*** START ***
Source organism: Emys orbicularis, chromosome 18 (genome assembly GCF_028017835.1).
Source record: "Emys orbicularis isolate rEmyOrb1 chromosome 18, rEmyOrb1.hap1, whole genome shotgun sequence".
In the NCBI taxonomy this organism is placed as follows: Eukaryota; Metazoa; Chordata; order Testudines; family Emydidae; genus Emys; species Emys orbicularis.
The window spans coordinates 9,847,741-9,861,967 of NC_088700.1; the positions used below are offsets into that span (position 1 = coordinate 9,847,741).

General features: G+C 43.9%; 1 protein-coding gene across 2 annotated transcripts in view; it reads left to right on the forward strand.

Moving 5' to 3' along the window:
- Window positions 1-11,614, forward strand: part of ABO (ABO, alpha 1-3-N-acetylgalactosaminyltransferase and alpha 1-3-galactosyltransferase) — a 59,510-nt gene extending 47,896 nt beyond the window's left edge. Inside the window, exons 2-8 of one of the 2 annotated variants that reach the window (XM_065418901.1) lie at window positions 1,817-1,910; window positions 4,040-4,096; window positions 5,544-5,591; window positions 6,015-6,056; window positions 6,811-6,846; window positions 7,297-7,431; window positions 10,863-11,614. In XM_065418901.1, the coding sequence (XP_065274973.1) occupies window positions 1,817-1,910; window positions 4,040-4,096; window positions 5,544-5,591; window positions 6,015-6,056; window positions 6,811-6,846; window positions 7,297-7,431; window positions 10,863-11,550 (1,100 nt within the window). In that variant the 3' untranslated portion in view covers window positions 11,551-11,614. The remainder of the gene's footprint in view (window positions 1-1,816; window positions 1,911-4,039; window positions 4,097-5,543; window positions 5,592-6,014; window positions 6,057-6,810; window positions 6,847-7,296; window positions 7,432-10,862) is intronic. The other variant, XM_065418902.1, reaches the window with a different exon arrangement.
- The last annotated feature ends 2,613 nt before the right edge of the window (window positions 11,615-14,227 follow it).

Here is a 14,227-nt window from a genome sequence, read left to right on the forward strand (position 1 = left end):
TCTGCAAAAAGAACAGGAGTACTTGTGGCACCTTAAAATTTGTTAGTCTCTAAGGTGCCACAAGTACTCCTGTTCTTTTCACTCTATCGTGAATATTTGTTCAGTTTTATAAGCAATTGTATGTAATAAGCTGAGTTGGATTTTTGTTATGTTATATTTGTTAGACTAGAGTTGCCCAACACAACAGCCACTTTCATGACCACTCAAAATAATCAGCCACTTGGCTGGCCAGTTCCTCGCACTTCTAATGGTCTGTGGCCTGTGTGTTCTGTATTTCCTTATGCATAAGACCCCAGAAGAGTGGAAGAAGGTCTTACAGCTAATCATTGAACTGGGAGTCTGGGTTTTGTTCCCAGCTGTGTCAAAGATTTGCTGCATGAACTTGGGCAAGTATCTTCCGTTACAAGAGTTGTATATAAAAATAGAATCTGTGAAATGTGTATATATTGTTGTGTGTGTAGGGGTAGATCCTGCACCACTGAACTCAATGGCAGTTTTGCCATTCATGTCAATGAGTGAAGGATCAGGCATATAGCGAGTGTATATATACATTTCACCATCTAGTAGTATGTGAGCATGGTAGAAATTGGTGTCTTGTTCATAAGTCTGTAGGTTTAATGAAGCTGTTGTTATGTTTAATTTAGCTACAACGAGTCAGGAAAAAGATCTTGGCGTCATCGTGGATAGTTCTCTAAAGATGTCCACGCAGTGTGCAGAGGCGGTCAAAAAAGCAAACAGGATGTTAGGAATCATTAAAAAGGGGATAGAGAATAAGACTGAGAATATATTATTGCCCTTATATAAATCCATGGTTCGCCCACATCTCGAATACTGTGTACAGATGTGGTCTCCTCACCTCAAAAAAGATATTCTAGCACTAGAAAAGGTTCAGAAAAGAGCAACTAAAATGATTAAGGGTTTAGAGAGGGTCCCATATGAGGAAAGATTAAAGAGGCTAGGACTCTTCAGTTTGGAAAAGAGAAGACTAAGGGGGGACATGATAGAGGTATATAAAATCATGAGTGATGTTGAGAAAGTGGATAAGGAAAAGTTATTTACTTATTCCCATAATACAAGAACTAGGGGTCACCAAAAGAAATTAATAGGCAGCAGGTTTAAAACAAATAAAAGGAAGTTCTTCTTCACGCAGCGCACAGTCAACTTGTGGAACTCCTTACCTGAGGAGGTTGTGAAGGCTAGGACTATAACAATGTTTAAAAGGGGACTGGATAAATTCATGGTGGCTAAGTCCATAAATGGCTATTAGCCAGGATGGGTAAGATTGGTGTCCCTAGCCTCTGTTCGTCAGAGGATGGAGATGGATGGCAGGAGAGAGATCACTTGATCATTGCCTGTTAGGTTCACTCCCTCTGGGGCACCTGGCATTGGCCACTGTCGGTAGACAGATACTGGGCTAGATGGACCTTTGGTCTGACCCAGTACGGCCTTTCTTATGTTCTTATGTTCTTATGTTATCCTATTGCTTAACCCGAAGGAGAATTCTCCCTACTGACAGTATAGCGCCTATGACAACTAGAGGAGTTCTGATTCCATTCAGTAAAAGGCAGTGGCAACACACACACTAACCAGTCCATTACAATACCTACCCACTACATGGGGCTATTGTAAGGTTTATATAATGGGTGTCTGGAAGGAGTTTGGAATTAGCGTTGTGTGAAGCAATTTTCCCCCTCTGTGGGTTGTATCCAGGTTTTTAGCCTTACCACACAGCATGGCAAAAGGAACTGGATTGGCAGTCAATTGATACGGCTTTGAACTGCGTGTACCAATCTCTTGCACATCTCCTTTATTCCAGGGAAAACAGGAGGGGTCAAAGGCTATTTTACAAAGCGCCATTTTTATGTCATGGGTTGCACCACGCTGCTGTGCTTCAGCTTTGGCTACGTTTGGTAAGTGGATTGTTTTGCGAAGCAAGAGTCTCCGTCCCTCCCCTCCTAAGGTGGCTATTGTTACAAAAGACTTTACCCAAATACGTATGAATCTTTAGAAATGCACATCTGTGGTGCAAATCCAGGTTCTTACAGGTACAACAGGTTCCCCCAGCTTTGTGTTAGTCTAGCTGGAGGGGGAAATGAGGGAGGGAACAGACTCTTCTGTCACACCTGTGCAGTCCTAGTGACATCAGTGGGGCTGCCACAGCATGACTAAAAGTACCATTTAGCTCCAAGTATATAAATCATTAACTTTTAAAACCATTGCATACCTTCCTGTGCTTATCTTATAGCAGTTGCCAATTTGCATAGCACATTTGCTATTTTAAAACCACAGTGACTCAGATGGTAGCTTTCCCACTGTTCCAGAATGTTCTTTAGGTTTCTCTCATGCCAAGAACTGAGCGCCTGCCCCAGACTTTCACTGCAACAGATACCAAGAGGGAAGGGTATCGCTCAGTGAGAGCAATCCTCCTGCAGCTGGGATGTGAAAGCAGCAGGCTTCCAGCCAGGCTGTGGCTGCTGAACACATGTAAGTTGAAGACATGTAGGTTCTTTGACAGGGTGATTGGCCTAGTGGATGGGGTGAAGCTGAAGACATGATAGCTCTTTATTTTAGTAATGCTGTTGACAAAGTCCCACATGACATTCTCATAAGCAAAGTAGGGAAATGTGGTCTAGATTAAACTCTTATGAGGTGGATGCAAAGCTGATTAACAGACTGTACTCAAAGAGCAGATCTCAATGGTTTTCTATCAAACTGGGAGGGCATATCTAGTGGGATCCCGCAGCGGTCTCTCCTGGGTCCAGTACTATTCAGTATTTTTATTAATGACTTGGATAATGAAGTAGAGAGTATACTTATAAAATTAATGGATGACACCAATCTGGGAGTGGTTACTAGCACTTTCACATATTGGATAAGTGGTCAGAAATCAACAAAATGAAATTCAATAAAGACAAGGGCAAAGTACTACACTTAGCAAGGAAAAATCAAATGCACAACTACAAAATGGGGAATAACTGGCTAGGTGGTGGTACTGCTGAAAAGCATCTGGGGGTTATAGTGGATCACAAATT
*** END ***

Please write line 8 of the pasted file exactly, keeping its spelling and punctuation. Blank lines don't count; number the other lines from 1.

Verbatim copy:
- The last annotated feature ends 2,613 nt before the right edge of the window (window positions 11,615-14,227 follow it).